I got married while I was doing my MBA at the age of 22. I conceived right away and wasn’t really happy about it as I wanted a two-year break before starting a family. My pregnancy was smooth, without any complications, and went well till the end.
On 21st Oct 2002, I gave birth to my firstborn. My beautiful Rumaisa was a delicate tiny little baby. I couldn’t sleep the whole night because of the excitement and sheer joy of watching my cute little bundle of joy. I had purchased a parenting guide and I remember that I thoroughly went through all its chapters but I deliberately skipped the chapter about parenting a special child. I thought that it was irrelevant so why should I bother to read about it.
Rumaisa was an active baby. She used to smile, cry, laugh, coo, babble, made eye contact, looked around in all directions, crawled, and did everything that was expected from a healthy baby. Somehow my inlaws noticed a delay in her milestones. They criticized me for not teaching her any sign language or words. She didn’t clap or wave till one year. I thought that it was normal and such progression is acquired naturally but we as parents were always labeled for ignoring and neglecting her.
It was really a difficult time as I honestly didn’t know how to make Rumaisa learn all these things. I did not have internet access so it was not possible for me to search about my concerns and doubts neither I could talk to anyone else facing similar issues. I felt guilty for not being able to help my daughter.
Her Unclear Diagnosis
In 2003 a child specialist suggested a brain CT scan. By that time we were really alarmed and feared all the worst possible outcomes. The CT scan report suggested that there are some white matter lesions. Initially, the doctors thought that she has Cerebral palsy and was recommending physio and speech therapy. Rumaisa’s feet were turned slightly inwards and she was made to wear Ankle-foot orthoses (AFOs). I was, once again, termed a cruel mother for making her undergo such procedures.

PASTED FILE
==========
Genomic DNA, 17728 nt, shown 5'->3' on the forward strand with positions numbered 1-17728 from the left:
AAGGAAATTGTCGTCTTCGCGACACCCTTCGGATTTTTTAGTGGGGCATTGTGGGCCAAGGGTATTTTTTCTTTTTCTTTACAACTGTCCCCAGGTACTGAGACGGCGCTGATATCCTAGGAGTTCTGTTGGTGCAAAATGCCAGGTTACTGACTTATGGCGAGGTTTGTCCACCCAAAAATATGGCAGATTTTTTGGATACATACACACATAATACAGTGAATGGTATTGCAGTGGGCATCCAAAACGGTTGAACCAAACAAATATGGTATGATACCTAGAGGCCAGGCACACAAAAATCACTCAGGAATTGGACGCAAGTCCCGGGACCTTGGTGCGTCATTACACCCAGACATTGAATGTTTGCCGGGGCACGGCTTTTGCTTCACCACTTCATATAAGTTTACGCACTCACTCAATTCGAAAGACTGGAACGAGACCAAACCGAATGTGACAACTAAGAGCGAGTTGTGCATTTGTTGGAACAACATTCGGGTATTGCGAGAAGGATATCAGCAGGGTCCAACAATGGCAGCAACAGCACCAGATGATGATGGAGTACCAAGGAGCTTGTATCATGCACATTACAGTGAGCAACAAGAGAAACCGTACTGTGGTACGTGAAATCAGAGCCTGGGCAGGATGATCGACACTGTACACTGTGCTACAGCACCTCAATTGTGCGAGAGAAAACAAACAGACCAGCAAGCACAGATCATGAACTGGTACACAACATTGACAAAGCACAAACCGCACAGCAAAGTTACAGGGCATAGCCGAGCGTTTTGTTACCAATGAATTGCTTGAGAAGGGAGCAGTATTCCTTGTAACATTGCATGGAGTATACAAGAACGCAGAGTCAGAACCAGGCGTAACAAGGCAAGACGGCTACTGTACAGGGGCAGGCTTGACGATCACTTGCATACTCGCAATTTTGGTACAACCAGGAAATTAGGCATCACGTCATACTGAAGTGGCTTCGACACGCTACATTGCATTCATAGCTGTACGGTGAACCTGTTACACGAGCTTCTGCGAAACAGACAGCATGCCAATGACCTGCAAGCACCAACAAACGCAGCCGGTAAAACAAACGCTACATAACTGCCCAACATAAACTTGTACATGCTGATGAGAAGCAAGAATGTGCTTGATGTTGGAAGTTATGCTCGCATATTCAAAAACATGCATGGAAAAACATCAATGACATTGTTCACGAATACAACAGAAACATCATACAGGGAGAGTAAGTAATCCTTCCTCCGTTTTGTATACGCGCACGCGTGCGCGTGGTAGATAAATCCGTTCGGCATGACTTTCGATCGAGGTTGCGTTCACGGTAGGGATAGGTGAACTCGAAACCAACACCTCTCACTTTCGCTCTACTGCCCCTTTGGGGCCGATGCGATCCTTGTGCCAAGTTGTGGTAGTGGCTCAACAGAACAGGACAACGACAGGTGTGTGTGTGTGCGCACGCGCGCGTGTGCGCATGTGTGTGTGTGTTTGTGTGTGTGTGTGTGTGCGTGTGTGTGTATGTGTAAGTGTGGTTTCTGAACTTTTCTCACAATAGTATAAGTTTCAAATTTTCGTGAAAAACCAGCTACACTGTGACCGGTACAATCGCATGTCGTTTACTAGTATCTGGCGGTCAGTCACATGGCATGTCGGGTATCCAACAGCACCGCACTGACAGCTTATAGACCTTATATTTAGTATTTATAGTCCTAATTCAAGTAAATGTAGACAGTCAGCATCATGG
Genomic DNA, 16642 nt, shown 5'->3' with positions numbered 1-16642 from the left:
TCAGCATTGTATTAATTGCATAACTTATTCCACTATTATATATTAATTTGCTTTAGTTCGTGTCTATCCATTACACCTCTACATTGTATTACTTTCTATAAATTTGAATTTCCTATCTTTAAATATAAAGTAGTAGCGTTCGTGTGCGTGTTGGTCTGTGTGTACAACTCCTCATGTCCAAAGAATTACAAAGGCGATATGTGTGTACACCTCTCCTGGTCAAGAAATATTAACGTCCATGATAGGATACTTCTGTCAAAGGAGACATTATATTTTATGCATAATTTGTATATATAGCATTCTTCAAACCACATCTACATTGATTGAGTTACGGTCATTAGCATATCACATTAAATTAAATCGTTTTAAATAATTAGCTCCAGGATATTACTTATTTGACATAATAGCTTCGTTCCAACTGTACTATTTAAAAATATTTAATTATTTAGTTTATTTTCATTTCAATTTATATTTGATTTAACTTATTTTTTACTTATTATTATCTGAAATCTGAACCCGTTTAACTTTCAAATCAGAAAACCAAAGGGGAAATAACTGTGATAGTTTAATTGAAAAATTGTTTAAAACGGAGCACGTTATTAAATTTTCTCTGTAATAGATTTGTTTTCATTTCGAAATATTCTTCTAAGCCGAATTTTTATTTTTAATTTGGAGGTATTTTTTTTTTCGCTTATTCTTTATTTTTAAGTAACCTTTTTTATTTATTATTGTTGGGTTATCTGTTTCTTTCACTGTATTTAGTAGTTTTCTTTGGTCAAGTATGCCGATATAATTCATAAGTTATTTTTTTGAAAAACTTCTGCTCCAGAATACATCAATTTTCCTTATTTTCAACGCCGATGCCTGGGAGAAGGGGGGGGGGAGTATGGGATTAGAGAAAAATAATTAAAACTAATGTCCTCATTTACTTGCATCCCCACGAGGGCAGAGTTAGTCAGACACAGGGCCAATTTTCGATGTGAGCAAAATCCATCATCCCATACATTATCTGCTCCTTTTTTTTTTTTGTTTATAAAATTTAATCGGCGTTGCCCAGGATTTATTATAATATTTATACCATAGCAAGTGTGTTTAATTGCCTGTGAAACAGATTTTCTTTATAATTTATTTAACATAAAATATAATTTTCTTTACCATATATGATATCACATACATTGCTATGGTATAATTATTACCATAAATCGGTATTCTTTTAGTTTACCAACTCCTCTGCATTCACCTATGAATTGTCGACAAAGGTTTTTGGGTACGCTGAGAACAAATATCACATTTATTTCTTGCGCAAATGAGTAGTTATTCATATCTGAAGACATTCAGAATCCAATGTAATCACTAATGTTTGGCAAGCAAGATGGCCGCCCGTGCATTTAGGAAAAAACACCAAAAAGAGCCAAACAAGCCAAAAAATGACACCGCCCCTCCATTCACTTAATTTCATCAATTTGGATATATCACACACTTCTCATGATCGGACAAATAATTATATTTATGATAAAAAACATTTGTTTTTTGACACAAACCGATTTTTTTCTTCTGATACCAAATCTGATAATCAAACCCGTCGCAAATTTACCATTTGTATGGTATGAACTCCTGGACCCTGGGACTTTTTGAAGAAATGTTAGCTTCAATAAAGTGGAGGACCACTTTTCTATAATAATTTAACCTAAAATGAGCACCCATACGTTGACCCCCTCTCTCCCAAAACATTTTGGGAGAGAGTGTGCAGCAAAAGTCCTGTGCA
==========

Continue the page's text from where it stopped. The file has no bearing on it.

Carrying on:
Throughout this ordeal, my immediate family/inlaws remained unsupportive. Rather, they created huge problems for us which made it really difficult for us to manage. I was always targeted for Rumaisa’s delayed milestones and I used to cry my heart out because everyone knew how much I loved babies. I was a happy babysitter for my nieces/nephews and even for the infants in my neighborhood or of my cousins. This was my own child.
I had to shift to a small town due to my husband’s posting so Rumaisa was no longer attending the rehab. I started sinking into depression and in 2004 I consumed psychotropic drugs to end my life. I did not fully comprehend the consequences of my actions, I only ate it in large quantities to end this psychological trauma.
Due to a lack of resources, I was not aware of how to encourage Rumaisa to imitate my speech and actions but I kept on trying. I introduced lots of picture books and flashcards and even made my own charts with different images. I used to run a small class throughout the day by repeating, and reinforcing a few chosen words. She had learned to clap and wave on request. Her vocabulary included the words Baba, Mama & Allah. Though it was little progress, it was worth the effort.
In January 2005 we shifted to Rawalpindi. There Rumaisa started having convulsions and before the onset of seizures, she used to cry in extreme pain. She was scheduled for an MRI to investigate the cause and chances of underlying epilepsy. On 10th Jan 2005, Rumaisa failed the criteria for undergoing an MRI test as she was having a congested chest, high-grade fever, and viral infection.
I have clear memories of that day. She was sitting for the last time on her own in my lap, I had made multiple ponies on her head and she was giggling uncontrollably while looking at herself in the mirror. I fed her for the last time – her favorite food: ‘bananas and Cerelac’. Later she went to sleep with her baba. Upon waking up in the evening she was restless due to her illness, and refused to take her bottle or eat anything. We thought of taking her on a drive and running some errands.
When we reached home I went straight to the kitchen to put the groceries and suddenly I heard my husband calling my name in a terrified voice. I rushed to see him, he was shaking Rumaisa who was turning blue with an upward eye movement, drooling, with a total lack of facial expression. This was her worst seizure attack, and we took her immediately to an ER of a leading local hospital. After initial treatment, she was moved to the intensive care unit.